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After The Unicorn Carnage, Does Digital Disruption Take A Holiday?

Ted Schadler

We are seeing significant devaluation for startups and maturing unicorns (startups that soared above $1B in valuation). Valuation deflation was not just inevitable; the correction was overdue.

Evidently, not everybody needs a shiny new GoPro. Not every brand is ready to advertise on Snapchat. Not every regulator is ready to give Uber or Zenify a free ride. Not every company is ready to move its file system to Box.

Consumers and businesses do not have insatiable appetites for everything. That slice of reality was left out of entrepreneurs’ pitch decks and investors’ funding decisions. In a classic herd mentality driven by the fear of missing out, venture capitalists, private equity investors, even mature money managers funded 152 digital startups at valuations more than $1 billion (according to CB Insights as of February 16, 2016). That’s up from 39 unicorns in November 2013. Do the math: There are almost four times as many billion-dollar startups today than two years ago.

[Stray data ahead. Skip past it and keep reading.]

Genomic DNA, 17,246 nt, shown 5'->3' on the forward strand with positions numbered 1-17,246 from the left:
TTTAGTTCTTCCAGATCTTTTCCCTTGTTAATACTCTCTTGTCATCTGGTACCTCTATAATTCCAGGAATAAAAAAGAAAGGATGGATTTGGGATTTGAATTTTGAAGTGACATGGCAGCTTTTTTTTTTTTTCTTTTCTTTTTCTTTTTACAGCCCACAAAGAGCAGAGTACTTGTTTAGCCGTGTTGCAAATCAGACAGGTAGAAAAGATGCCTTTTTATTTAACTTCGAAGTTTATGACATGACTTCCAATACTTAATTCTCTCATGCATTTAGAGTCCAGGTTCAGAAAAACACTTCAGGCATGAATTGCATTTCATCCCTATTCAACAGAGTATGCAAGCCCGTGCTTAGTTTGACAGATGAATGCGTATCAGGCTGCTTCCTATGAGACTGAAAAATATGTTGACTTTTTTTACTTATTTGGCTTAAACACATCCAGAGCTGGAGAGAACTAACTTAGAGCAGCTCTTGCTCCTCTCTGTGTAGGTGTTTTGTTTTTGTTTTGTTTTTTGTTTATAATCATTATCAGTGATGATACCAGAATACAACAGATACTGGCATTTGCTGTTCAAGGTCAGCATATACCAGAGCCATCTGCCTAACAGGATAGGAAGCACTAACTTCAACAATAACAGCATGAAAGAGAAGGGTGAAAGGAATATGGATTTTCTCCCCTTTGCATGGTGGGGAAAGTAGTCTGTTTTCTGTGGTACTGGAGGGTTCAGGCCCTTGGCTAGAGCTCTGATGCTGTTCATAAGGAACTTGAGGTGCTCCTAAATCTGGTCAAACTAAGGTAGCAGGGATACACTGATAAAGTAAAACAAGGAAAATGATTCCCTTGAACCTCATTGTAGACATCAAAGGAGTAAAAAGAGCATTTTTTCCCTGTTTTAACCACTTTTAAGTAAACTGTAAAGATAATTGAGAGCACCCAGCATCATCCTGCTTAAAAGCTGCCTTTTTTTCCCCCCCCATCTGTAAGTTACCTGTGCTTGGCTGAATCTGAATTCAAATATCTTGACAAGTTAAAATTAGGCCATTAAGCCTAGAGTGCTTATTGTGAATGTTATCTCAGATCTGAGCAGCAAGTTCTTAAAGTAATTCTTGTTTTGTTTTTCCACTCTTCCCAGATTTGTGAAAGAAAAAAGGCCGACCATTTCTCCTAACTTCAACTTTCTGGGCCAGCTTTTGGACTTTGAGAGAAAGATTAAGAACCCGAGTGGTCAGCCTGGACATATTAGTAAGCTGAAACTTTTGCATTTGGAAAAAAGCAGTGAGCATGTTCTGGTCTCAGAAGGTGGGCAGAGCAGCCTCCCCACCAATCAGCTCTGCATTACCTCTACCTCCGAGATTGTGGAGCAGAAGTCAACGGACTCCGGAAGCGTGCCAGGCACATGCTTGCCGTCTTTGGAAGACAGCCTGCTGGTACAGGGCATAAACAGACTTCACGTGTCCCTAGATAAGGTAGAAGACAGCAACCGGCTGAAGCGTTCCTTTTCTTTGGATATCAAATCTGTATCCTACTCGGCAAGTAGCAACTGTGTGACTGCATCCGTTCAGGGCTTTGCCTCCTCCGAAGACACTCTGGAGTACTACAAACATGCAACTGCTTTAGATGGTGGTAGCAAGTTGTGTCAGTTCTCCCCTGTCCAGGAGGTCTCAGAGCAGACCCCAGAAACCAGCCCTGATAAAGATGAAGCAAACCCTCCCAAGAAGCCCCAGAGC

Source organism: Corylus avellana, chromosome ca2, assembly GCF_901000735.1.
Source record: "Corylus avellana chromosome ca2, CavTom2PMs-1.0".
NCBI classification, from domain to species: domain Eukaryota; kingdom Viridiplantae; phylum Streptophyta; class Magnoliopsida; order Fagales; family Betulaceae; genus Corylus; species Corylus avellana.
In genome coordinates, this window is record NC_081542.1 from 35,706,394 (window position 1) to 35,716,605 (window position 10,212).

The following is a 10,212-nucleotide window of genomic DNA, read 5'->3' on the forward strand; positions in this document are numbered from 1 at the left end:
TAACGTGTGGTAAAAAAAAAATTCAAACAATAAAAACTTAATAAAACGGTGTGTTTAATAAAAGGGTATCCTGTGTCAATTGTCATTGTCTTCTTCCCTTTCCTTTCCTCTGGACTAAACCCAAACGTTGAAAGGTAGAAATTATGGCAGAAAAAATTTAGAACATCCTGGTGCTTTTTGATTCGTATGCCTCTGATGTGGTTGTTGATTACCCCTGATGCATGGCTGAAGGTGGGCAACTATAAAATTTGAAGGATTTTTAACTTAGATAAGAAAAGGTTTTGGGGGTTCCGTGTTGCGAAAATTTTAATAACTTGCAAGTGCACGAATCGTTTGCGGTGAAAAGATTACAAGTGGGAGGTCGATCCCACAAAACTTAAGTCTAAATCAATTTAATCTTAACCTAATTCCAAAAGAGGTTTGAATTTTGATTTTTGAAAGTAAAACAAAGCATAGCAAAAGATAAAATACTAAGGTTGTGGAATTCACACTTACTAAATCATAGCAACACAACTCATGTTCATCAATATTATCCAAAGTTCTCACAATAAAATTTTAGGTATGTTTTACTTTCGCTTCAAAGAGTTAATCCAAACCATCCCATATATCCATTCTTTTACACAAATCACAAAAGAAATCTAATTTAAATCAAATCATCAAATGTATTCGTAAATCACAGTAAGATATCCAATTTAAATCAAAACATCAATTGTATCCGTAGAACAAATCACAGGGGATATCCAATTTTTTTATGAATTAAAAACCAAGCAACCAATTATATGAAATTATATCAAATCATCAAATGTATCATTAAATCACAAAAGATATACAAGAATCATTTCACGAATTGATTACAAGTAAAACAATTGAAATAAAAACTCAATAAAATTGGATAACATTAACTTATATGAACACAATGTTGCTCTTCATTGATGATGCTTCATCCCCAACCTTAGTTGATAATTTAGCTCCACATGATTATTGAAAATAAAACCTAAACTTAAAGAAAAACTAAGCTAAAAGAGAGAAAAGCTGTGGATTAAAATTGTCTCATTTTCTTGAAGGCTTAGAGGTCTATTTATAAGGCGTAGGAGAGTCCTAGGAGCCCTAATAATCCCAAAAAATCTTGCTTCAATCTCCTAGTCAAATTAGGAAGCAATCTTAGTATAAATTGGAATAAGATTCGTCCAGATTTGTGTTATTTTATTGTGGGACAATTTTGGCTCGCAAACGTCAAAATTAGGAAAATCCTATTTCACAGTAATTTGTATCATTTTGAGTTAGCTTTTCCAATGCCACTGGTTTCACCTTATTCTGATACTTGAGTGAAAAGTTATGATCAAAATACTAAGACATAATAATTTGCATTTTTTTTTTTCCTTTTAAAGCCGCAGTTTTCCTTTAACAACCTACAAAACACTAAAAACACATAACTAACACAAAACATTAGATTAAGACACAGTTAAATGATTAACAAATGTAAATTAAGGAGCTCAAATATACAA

The desire to replicate the results of the best companies drove these giddy investments. But when investors start valuing startups based on the best imaginable metrics -- Facebook-quality price-earnings ratios, smartphone-level adoption of every new gadget, or Salesforce or Amazon levels of SaaS valuations -- the valuations en masse soar beyond credibility.

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Apple Did The Right Thing To Defend Customer Privacy, But It Will Make Security And Risk Management More Difficult For You

Chris McClean